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Armada managing director discusses the future of the economy in a preview of Connections 2022 supply chain conference remarks

At Connections 2022 – scheduled for June 27-29 in San Diego, C.A. – logistics and supply chain leaders will gather to discuss everything from supply chain education to navigating regulatory hurdles and predicting the next wave of disruption.

During this year’s event, Chris Kuehl, managing director with Armada Corporate Intelligence, will provide critical insight during the global and domestic economies sessions. Kuehl recently took some time to discuss with SMC³ his predictions for the rest of the year and beyond, and the indicators that will shape global economics.

During Connections, you are moderating the U.S. financial update panel. Without giving too much away, what are some of your predictions for the future?

Now is probably a good time to remind people that the definition of an economist is someone who explains tomorrow why the predictions made yesterday didn’t come true today. My goal of late has been to talk people off the ledge. I do NOT see a recession this year (but a downturn of a quarter or two is possible). I see inflation subsiding by year’s end and some significant progress on the supply chain breakdown. But (and there is always a but) it depends on the Ukraine war and sanctions on Russia as well as a recovery in China. If the war and sanctions drag on and China sticks to the lockdown there will be little change.

How do you see the global economy growing in the next year?

Slow growth but not recession. Global growth around 3.0% (far slower than last year). Picking up speed towards the end of the year and moving closer to 5.0% in 2023.

Do you think the inflation rate will increase going into 2023?

No. It is more likely to decline. It is being driven by energy prices and the supply chain issues. If these are addressed (and they might be), rates would drop back to levels the central banks would tolerate (3.0%). All are being cautious right now as they know that rate hikes will not affect the current inflation situation all that much. All eyes are on wage hikes and the latest data suggests that we might have hit a peak in terms of wage increases (fell from 5.6% to 5.2% gains).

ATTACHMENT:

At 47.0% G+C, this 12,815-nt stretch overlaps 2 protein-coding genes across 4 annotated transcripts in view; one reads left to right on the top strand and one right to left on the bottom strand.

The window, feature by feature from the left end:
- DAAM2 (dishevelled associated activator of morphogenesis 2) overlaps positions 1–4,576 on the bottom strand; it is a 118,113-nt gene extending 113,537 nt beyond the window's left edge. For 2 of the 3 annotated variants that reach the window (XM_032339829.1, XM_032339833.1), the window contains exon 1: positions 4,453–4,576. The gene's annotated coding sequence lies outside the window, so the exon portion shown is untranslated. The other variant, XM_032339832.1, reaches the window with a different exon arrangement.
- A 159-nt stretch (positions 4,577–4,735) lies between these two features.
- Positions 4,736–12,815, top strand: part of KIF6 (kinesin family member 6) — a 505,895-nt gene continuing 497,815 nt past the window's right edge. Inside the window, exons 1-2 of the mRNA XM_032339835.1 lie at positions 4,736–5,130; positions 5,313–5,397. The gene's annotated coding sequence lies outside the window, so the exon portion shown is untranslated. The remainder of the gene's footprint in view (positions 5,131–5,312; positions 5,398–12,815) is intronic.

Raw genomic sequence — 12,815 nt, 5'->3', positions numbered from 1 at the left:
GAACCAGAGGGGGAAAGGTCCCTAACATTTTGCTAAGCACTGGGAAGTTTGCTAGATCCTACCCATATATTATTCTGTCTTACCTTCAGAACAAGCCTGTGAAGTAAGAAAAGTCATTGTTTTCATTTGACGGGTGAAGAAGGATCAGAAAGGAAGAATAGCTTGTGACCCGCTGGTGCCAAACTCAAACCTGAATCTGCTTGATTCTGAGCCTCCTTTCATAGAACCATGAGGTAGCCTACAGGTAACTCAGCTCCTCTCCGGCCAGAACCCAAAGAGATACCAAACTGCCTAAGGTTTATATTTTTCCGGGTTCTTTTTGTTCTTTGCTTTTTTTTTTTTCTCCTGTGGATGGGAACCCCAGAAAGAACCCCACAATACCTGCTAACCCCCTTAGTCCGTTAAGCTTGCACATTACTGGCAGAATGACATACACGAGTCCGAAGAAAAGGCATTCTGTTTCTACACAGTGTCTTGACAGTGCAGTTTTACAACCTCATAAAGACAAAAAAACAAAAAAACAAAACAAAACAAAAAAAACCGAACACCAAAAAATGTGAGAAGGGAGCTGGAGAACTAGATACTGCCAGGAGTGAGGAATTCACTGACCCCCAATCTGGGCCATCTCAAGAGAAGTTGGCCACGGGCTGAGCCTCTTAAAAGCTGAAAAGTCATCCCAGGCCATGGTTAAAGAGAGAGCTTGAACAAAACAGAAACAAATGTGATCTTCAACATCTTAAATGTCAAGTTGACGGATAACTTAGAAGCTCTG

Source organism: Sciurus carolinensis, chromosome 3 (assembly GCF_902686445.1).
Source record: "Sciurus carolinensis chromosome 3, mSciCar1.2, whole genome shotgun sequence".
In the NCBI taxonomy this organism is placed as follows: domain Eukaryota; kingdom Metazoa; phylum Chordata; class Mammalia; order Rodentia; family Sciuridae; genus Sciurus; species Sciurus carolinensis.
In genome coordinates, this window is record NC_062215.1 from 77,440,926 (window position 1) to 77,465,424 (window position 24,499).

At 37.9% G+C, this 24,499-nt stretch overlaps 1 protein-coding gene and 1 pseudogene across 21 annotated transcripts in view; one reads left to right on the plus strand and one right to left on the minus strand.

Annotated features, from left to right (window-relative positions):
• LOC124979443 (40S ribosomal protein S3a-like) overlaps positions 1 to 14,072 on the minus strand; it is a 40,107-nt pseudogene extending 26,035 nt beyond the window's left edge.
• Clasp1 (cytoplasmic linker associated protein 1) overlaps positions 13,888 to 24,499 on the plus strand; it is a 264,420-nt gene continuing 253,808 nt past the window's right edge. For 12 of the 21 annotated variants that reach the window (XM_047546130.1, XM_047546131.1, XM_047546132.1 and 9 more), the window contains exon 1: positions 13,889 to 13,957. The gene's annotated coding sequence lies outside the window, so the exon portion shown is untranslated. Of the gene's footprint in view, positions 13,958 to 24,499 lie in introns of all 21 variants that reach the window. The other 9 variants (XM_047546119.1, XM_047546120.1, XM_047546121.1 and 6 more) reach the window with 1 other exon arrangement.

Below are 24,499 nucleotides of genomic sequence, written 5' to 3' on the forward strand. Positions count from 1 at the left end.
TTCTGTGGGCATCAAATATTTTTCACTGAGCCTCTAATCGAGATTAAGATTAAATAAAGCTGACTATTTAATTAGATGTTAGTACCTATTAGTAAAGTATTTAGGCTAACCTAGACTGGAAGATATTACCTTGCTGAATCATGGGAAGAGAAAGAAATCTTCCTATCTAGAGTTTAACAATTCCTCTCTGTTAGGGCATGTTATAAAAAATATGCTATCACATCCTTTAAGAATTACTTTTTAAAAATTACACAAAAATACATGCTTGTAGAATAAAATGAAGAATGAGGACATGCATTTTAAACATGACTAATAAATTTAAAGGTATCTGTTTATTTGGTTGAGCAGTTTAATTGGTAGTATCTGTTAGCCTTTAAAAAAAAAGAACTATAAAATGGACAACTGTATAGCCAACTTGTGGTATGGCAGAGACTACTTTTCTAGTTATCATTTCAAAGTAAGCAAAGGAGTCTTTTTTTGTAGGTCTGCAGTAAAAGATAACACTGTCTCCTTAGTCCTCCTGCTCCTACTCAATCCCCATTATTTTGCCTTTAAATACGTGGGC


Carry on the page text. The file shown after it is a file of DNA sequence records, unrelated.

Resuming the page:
What do you think are a few indicators that will shape global economics in the year ahead?

Watch some of the industrial indicators such as the Purchasing Managers’ Index (which is still firmly in positive territory), capacity utilization (very close to the normal range between 80% and 85%), capital investment (still strong), the New York Fed’s recession monitor (still showing less than a 6% chance for 2022 or 2023 recession). Armada does a transportation demand index which has shown capacity improvement and an industrial index that shows growth by year’s end. The bad news to focus on will be energy prices (expected to stay around $110 a barrel), Diesel prices are prohibitively high. Consumer spending has slowed but no sign of real panic yet.

To hear more from Chris Kuehl and other supply chain and logistics experts, register today for the Connections 2022 supply chain conference.

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Categories: Education, Supply Chain